Soo Chapman and her son Richard kindly welcomed a small group to visit their home in Southbourne this week to view the many carbon-saving improvements they’ve made to this large Edwardian house since 2009 – including their brand new Tesla Powerwall.
Anyone with an interest in climate change and energy use will be familiar with entrepreneur Elon Musk and his groundbreaking mega-scale Gigafactory and Tesla Motors companies, aiming to reduce global warming through sustainable energy production and consumption. The Powerwall is the latest innovation, developed to deal with the problem that solar panels only produce power when the sun shines.
The Tesla Powerwall is a domestic-scale lithium ion battery that stores the energy generated by the sun so that it can be used at night or when cloudy.
When the Powerwalls became available in the UK earlier this year, Soo’s son Richard did the research and ordered one (7kWh). It was installed in August at a cost of around £5000.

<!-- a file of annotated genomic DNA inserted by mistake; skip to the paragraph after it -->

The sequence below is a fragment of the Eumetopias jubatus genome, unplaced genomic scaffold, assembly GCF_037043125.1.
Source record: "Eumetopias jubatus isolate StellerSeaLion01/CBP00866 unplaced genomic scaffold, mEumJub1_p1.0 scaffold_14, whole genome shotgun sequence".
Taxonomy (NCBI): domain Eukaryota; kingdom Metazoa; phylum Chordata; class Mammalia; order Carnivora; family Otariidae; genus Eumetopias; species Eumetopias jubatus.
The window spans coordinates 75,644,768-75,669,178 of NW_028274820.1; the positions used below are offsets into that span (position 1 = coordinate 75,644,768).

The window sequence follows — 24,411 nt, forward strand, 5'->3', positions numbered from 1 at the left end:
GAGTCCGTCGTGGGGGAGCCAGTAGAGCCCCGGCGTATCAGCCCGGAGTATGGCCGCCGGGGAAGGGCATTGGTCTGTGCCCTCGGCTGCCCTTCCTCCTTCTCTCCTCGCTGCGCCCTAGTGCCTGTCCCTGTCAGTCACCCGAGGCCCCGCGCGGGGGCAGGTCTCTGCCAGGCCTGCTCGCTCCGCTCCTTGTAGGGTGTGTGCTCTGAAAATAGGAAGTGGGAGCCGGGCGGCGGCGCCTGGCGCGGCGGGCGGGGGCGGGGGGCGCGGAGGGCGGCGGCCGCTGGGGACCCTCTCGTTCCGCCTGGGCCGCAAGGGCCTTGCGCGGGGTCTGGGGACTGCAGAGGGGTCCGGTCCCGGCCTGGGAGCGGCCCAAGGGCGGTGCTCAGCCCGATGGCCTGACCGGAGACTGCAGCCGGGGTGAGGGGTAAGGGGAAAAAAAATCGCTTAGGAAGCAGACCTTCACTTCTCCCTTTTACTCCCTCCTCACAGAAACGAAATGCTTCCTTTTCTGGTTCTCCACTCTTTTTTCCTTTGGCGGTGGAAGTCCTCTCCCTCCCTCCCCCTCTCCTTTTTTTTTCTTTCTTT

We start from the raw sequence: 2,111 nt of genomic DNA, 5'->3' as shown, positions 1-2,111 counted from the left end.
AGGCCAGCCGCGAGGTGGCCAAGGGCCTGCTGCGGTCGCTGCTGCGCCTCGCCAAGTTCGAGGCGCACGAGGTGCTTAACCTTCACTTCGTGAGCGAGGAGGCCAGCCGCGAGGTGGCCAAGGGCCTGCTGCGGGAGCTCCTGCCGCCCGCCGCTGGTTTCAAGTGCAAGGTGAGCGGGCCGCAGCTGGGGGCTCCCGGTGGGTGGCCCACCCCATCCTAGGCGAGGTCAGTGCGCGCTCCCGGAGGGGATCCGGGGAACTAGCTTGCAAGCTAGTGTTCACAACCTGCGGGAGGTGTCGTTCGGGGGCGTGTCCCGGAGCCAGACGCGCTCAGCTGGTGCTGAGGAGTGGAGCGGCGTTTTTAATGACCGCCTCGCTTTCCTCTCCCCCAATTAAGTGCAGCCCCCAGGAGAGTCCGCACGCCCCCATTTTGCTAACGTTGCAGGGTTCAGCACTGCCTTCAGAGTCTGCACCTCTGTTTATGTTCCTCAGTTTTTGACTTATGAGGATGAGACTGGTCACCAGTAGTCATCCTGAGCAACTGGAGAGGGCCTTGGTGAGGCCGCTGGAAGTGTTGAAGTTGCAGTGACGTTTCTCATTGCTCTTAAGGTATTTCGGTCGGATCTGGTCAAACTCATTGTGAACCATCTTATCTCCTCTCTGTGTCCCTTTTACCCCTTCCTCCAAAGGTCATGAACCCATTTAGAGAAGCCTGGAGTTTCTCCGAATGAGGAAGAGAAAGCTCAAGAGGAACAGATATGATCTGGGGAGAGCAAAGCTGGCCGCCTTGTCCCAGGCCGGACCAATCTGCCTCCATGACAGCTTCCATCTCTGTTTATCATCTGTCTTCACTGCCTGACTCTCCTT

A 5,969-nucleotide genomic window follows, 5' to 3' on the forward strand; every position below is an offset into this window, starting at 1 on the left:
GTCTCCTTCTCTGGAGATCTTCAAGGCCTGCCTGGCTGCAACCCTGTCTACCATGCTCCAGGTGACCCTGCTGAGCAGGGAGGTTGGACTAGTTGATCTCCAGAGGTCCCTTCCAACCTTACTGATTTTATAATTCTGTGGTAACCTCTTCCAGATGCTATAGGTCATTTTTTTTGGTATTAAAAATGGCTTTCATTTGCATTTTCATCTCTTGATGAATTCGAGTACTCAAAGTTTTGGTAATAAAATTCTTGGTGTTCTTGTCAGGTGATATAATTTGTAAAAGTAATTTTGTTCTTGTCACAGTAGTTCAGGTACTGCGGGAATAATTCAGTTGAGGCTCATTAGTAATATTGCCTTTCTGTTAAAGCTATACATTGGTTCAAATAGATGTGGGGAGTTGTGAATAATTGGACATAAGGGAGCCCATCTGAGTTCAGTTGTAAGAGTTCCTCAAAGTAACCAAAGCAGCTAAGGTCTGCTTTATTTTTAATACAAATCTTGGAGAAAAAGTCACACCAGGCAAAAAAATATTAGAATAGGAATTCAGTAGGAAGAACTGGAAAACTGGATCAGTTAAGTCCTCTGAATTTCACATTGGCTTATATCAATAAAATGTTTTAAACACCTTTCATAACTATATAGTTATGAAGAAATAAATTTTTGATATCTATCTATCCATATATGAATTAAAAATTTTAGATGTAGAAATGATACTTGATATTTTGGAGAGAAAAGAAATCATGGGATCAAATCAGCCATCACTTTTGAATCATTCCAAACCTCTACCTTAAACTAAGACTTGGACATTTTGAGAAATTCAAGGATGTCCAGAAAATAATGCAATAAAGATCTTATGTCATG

The key technologies used in Soo’s all-electric house are:
- Twenty pv solar panels (12 facing east, 8 facing west, 4.7kW)
- Air source heat pump – for heating
- Solar iBoost – uses excess energy from the solar panels to turn on the immersion heater for free hot water
- A solar thermal panel for hot water
- Excellent insulation – All rooms have lowered ceilings and thick insulation.
- Extremely energy efficient lighting (room lit with 12 LED bulbs equivalent to one old-fashioned 100W bulb)
- Tesla Powerwall
- Electric car charging point
- SolarEdge panel to monitor and optimise the pv performance
- Gravity-fed rainwater harvesting tank (currently in construction phase) for flushing toilets
- Forest garden design with fruit trees and low-maintenance veg.
Their electricity supplier is Ecotricity which is 100% from renewable sources and profits are channelled back into building more solar farms and wind turbines.
It will be interesting to see how the Powerwall performs in the long term.
The pix below show: Soo and Richard with the solar panels (pv and solar thermal) just showing over the fruit trees, the SolarEdge panel, the visitors, the car charging point about to be used, and the air-source heat pump.